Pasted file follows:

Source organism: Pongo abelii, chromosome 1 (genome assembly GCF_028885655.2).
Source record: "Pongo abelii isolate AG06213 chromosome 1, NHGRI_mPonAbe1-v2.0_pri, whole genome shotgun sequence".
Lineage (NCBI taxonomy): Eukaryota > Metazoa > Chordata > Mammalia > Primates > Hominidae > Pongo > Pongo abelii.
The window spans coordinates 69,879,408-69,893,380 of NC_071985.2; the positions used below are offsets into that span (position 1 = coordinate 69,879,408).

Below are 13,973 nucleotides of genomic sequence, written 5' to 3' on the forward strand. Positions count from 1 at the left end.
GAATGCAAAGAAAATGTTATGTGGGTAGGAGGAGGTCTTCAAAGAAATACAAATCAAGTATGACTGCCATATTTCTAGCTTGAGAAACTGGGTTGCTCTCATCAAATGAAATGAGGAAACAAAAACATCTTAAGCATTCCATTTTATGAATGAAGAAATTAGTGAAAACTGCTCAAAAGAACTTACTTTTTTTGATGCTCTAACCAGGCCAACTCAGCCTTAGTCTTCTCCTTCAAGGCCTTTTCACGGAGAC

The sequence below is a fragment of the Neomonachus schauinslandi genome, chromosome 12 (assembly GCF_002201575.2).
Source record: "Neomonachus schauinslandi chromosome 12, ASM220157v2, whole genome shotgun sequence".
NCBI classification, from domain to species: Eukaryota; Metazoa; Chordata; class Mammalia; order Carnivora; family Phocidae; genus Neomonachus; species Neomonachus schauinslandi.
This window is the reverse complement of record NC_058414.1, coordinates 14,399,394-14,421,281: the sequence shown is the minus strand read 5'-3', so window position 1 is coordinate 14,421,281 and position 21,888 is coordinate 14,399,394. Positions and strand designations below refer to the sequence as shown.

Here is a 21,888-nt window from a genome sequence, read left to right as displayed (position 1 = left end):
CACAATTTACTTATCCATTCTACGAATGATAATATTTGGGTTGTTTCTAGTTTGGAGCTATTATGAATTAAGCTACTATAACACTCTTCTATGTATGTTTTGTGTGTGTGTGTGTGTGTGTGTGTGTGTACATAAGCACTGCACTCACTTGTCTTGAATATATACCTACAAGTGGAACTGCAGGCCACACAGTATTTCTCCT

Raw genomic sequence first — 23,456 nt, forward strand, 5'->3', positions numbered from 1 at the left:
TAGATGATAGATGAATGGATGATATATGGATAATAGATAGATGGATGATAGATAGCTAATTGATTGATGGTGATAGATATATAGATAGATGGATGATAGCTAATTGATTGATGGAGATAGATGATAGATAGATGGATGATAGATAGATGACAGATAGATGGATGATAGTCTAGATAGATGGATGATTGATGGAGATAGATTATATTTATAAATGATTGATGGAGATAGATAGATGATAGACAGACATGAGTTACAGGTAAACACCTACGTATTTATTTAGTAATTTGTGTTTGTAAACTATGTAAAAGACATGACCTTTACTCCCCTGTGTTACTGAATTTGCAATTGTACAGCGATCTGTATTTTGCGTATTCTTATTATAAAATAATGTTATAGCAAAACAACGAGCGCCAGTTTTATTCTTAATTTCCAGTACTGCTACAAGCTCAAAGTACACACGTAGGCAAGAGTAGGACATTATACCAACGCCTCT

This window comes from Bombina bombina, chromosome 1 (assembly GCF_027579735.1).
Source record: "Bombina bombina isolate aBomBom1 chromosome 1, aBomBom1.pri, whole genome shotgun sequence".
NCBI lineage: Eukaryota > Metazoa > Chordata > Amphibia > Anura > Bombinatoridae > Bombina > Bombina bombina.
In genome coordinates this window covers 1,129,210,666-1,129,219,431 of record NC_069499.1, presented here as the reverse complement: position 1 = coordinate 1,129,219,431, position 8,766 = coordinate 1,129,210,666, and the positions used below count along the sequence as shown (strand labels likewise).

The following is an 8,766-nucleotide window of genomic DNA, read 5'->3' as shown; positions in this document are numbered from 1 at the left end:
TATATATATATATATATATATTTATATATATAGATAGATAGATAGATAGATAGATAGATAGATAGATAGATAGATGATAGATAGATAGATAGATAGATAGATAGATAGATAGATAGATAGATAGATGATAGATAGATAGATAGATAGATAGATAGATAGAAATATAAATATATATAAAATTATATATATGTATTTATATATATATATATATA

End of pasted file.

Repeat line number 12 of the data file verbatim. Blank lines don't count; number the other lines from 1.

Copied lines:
CACAATTTACTTATCCATTCTACGAATGATAATATTTGGGTTGTTTCTAGTTTGGAGCTATTATGAATTAAGCTACTATAACACTCTTCTATGTATGTTTTGTGTGTGTGTGTGTGTGTGTGTGTGTGTACATAAGCACTGCACTCACTTGTCTTGAATATATACCTACAAGTGGAACTGCAGGCCACACAGTATTTCTCCT